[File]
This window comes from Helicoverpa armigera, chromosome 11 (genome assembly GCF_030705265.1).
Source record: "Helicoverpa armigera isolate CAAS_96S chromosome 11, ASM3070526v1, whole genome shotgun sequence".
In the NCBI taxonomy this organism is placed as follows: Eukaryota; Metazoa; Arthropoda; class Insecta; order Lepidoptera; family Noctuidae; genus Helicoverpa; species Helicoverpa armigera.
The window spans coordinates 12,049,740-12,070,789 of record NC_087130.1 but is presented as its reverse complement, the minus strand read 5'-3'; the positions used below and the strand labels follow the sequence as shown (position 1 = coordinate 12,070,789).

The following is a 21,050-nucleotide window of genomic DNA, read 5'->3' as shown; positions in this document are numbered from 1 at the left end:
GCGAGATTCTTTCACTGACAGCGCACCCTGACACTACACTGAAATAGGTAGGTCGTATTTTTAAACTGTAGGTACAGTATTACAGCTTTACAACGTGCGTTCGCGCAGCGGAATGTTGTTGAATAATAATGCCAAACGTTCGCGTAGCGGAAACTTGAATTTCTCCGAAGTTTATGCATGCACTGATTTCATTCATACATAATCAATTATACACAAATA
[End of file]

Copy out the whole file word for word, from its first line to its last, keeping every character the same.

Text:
This window comes from Helicoverpa armigera, chromosome 11 (genome assembly GCF_030705265.1).
Source record: "Helicoverpa armigera isolate CAAS_96S chromosome 11, ASM3070526v1, whole genome shotgun sequence".
In the NCBI taxonomy this organism is placed as follows: Eukaryota; Metazoa; Arthropoda; class Insecta; order Lepidoptera; family Noctuidae; genus Helicoverpa; species Helicoverpa armigera.
The window spans coordinates 12,049,740-12,070,789 of record NC_087130.1 but is presented as its reverse complement, the minus strand read 5'-3'; the positions used below and the strand labels follow the sequence as shown (position 1 = coordinate 12,070,789).

The following is a 21,050-nucleotide window of genomic DNA, read 5'->3' as shown; positions in this document are numbered from 1 at the left end:
GCGAGATTCTTTCACTGACAGCGCACCCTGACACTACACTGAAATAGGTAGGTCGTATTTTTAAACTGTAGGTACAGTATTACAGCTTTACAACGTGCGTTCGCGCAGCGGAATGTTGTTGAATAATAATGCCAAACGTTCGCGTAGCGGAAACTTGAATTTCTCCGAAGTTTATGCATGCACTGATTTCATTCATACATAATCAATTATACACAAATA